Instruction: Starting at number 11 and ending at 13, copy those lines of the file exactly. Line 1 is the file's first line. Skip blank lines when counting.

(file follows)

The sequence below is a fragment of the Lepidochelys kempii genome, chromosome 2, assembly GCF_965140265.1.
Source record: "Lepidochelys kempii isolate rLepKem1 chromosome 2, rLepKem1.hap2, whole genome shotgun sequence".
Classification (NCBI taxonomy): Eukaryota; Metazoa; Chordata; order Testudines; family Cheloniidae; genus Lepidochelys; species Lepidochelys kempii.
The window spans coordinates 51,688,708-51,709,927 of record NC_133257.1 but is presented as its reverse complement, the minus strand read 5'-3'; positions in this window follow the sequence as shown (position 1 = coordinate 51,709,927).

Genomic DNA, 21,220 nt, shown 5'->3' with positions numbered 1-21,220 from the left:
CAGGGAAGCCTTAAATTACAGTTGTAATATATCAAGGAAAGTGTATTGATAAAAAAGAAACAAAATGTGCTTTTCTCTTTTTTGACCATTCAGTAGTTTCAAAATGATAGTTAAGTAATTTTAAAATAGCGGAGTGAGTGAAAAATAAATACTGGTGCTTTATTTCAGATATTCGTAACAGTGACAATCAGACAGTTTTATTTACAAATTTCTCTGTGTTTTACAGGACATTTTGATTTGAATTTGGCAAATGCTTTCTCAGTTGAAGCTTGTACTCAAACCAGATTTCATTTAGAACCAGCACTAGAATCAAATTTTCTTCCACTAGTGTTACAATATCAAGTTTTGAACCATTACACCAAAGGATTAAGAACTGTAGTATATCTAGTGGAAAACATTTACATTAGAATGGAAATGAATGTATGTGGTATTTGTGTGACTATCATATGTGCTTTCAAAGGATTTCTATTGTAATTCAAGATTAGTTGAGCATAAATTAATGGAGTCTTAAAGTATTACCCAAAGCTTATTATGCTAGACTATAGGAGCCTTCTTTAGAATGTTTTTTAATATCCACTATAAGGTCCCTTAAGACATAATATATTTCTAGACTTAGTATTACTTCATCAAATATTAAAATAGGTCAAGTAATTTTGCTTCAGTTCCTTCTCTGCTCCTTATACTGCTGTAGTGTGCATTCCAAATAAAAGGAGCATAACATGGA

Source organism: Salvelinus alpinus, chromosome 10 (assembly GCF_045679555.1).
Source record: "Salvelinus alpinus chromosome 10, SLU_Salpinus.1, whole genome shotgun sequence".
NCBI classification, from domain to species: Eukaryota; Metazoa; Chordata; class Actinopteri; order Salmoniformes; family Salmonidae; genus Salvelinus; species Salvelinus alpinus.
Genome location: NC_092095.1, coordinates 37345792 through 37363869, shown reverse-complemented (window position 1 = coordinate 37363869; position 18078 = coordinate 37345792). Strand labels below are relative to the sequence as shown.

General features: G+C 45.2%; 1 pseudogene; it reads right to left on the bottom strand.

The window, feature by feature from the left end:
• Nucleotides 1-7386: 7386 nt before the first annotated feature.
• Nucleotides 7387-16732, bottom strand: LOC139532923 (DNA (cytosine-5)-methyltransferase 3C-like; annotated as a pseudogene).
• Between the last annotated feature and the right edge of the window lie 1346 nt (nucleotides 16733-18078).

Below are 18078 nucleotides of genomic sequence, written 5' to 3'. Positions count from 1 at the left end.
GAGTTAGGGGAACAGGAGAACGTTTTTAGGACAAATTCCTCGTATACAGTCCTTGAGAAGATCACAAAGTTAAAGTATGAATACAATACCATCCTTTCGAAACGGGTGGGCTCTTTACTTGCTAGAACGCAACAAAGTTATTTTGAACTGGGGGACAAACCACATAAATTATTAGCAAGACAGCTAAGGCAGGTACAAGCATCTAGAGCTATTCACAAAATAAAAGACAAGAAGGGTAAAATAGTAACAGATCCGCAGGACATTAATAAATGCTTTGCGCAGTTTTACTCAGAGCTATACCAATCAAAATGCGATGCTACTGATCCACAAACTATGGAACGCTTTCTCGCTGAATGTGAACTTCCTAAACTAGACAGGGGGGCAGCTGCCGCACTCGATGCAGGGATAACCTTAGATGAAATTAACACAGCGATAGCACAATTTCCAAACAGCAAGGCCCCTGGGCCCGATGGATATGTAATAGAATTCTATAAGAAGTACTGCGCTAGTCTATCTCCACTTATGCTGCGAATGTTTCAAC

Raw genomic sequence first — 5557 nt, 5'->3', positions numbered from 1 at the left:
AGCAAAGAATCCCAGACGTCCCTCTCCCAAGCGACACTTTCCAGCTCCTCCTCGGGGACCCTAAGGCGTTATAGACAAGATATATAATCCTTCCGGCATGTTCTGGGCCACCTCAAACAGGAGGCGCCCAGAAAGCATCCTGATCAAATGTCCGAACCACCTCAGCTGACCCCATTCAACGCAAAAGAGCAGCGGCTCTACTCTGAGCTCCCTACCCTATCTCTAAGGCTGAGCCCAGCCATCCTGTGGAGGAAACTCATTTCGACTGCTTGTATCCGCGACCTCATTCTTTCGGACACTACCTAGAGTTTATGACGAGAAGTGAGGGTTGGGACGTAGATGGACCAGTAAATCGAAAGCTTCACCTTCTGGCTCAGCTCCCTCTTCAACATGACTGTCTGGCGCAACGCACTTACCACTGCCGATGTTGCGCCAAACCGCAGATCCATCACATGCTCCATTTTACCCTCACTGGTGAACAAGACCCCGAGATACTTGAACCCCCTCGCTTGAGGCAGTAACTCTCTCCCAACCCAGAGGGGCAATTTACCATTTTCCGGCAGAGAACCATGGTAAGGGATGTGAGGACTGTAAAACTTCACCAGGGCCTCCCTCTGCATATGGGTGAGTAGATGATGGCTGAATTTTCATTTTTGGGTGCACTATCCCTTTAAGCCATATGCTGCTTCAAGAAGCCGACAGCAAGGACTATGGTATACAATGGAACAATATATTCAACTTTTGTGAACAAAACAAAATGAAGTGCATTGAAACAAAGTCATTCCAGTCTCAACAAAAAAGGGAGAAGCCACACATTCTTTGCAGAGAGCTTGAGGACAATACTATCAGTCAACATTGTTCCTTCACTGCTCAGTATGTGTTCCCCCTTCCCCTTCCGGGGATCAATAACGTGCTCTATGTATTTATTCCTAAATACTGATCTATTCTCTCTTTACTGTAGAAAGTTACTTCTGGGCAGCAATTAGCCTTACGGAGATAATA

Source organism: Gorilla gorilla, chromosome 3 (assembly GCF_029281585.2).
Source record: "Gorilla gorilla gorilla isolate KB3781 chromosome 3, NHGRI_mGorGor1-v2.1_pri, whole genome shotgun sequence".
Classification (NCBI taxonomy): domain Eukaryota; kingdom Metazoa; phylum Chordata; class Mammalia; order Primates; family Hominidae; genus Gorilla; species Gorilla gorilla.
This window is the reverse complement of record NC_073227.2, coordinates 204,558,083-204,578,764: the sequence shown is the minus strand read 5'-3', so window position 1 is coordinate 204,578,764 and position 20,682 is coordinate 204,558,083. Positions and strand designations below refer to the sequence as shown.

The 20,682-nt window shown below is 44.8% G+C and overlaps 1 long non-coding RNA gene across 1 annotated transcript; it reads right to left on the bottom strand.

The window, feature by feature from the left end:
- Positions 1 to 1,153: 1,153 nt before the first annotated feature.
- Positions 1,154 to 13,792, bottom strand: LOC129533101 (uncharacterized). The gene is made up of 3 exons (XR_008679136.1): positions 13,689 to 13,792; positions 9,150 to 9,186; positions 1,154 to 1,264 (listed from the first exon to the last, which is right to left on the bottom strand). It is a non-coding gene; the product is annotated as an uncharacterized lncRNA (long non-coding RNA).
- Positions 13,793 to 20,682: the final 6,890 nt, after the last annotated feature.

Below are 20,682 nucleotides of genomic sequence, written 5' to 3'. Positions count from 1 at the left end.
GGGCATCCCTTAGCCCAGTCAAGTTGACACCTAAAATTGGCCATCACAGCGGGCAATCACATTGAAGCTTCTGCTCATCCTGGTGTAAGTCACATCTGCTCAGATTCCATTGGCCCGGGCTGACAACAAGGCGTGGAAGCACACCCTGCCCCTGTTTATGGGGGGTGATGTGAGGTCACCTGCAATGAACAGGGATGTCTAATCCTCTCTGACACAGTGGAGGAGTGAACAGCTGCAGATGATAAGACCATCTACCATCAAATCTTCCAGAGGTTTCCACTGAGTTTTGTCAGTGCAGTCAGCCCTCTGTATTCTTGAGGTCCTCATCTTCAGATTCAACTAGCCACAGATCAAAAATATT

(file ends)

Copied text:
General features: G+C 45.2%; 1 pseudogene; it reads right to left on the bottom strand.

The window, feature by feature from the left end:
• Nucleotides 1-7386: 7386 nt before the first annotated feature.